The International Center for Journalists (ICFJ) is connecting journalists with health experts and newsroom leaders through a webinar series on COVID-19. The series is part of our ICFJ Global Health Crisis Reporting Forum — a project with our International Journalists’ Network (IJNet).
Six months into the COVID-19 pandemic, many of the successful public health interventions around the world have been the result of international cooperation, said Dr. Claire Standley, an assistant research professor at Georgetown University Center for Global Health Science and Security.
“On a global level, a threat anywhere is a threat everywhere,” Standley said. “Health care workers are facing burnout….supply chains have been strained throughout this pandemic. We're figuring out new and innovative ways to get those supplies to people that need them. But without international collaboration, their systems are going to be continuously strained.”
Standley specializes in the analysis of health systems, with an emphasis on prevention and control of infectious diseases as well as public health emergency preparedness and response. The online talk was moderated by Patrick Butler, ICFJ’s Vice President of Content and Community.
Standley took a frank look at what lessons public health professionals have learned, and which countries have had successful – or less successful – responses to COVID-19. Standley also talked about the difficulties different countries have faced in attempting to find a balance between addressing public health and economic concerns, and what the next steps are in terms of prevention and treatment of the virus.
Here are some highlights:
On what more we know about the virus and updating public health measures
Standley said that thanks to a better understanding of “high-risk transmission zones,” policy makers can now be more targeted with the restrictions they impose. High-risk environments include, for example, large gatherings of people, particularly indoors.
As for masks, she said: “There's an increasing body of evidence showing that masks do reduce transmission risk even if they don't eliminate it completely, so physical distance is still important, even with mask wearing and other such measures.”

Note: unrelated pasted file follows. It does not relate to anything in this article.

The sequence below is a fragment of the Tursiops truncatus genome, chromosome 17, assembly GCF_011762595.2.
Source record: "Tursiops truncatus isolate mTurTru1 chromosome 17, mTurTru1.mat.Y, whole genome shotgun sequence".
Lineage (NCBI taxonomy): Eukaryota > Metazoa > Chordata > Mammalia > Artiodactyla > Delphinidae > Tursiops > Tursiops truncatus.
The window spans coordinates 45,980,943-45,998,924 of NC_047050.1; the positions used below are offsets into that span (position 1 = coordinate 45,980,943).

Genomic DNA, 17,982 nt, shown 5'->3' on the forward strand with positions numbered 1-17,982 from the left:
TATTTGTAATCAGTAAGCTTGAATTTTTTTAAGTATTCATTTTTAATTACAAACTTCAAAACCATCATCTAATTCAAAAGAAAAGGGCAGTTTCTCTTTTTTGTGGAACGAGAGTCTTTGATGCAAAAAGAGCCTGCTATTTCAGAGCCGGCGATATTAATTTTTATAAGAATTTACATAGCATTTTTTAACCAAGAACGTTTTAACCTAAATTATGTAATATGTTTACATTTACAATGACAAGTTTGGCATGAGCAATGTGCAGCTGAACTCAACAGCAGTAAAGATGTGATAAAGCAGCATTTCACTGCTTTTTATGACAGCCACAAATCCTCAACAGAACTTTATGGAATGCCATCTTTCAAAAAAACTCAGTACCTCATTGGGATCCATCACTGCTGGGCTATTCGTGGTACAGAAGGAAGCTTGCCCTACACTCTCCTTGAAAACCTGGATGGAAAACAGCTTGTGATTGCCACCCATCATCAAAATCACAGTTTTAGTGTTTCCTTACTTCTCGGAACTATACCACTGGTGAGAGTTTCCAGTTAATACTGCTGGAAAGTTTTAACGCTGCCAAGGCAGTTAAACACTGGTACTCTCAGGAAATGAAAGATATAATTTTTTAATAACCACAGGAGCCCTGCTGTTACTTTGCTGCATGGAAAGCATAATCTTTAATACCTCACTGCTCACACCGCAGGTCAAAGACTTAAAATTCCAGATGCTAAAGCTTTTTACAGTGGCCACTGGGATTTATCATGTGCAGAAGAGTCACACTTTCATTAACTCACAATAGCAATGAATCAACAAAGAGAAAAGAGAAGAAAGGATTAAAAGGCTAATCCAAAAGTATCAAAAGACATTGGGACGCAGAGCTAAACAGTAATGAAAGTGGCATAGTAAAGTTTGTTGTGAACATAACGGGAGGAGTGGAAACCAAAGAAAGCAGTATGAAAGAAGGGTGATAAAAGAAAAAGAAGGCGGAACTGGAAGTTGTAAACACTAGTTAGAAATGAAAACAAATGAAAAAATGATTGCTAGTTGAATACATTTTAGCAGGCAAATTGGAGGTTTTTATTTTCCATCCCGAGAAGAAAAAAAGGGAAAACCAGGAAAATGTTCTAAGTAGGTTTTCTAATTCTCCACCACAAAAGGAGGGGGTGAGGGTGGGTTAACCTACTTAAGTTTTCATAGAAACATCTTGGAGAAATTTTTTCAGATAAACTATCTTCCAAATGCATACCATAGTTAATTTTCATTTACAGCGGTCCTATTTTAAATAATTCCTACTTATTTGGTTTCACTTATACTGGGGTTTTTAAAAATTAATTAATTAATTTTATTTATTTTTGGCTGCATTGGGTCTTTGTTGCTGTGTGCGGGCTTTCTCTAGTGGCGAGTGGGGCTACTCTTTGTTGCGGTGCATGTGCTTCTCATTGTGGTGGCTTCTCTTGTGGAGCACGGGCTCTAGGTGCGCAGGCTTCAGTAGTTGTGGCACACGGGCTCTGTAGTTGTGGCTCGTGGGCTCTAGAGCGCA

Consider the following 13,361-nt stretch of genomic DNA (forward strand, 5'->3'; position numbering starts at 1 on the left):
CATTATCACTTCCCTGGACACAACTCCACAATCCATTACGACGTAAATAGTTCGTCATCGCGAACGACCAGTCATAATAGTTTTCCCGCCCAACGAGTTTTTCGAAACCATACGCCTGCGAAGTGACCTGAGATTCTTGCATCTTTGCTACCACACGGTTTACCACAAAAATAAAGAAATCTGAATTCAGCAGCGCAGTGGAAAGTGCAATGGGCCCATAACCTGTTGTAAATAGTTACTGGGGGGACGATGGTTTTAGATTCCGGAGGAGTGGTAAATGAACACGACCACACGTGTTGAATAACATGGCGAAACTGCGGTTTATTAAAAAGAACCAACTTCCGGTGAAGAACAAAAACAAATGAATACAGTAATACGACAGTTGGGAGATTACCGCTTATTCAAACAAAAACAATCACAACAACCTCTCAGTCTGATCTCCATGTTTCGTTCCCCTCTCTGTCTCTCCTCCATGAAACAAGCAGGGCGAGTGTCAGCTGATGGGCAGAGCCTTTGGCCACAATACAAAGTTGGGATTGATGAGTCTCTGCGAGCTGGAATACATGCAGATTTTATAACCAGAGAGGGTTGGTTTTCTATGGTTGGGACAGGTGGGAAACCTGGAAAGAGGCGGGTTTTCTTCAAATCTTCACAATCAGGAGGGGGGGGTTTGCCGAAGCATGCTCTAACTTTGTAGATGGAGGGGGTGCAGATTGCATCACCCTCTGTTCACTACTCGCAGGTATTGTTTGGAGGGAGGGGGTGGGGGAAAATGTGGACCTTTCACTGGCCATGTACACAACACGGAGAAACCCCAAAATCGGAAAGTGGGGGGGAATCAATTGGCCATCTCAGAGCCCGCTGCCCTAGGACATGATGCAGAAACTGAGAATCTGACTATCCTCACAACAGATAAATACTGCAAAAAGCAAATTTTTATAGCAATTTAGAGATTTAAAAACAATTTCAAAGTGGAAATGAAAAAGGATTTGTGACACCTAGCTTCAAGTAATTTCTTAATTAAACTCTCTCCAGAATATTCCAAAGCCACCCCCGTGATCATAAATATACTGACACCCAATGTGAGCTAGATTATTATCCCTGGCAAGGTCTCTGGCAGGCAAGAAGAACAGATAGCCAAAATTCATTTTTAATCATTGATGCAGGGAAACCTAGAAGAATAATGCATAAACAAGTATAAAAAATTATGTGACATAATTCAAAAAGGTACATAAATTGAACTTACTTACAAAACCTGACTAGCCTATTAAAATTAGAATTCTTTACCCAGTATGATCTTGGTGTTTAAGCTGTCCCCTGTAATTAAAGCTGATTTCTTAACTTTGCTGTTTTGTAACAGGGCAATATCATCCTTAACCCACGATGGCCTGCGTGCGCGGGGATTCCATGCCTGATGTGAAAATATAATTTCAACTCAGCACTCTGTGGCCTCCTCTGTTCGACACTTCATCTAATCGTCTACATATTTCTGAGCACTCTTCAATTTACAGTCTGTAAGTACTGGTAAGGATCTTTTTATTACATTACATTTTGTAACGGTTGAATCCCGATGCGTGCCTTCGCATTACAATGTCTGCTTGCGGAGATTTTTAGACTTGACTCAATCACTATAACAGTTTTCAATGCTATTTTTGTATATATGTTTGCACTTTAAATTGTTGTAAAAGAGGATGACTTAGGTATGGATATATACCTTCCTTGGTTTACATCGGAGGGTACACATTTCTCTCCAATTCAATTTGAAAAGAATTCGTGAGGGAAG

On transmission through asymptomatic patients, Standley said that strategies like temperature screening may be less effective than originally thought as we learn more about asymptomatic transmission. “Unfortunately, as we've now seen, it seems like a large proportion of cases may be transmitted – maybe as many as half of the cases – in what we call the pre-symptomatic phase…it means that when contact tracing occurs, contact tracers need to inquire about contacts even before the onset of symptoms. That complicates things. It's hard for people to remember where they were and what they were doing multiple days before they started feeling sick.”
On vaccine development
Standley struck a cautious note on the race for vaccine production and suggested that public health officials and citizens continue to practice measures that we know work.
“I think there is a lot of talk about a vaccine and how life can return to normal once we have a vaccine in place. I find that kind of thinking a little bit disingenuous sometimes. I think we don't know,” she said.
However, she said, the scientific evidence supporting the possibility of a vaccine is quite strong. “It looks likely that we'll be able to come up with some level of efficacy in terms of a vaccine. That it is hopefully safe, but it will still take time to scale that up and will take a long time to distribute those vaccines equitably around the world.”
On deficiencies in the U.S. response to the pandemic
In Standley’s view, America's fight against the pandemic has been hampered by a failure of the public health system and a lack of decisive leadership and decision-making.
“We found in the pandemic, sometimes the systems didn't operate as well as they should have on paper. …The discrepancy between what's really there and what should be there is one piece,” she said. “And then I think the other piece is management, decisive decision-making and leadership.”
On successful pandemic responses in the developing world
Standley named Thailand and Liberia as strong examples of a successful pandemic response in the Global South.
The first case outside China was detected in Thailand so there was a real worry that it might become the epicenter of the disease, she said. “And that has not come to pass – again, largely due to the prime minister taking action or really declaring a state of emergency, putting scientists and public health professionals at the fore.”
She contrasted Thailand’s response to South Korea’s, which responded with widespread testing as a way to halt the spread of the virus there. “Thailand has managed this response with much more limited testing, but excellent healthcare, universal access to healthcare, affordable healthcare, and very strong contact tracing and epidemiological measures as well,” she explained.
In Liberia, she said, enforcement of an early lockdown and decisive leadership has made the difference. There was a strong centralized response limiting travel between counties, and schools and businesses were closed. “Even despite all these measures, there was a slight surge in cases towards the end of June. But rather than allow these restrictions to expire, as they were due to, the president extended the state of emergency and the restrictions again in an effort to get these public health measures back in place and transmission under control,” she said.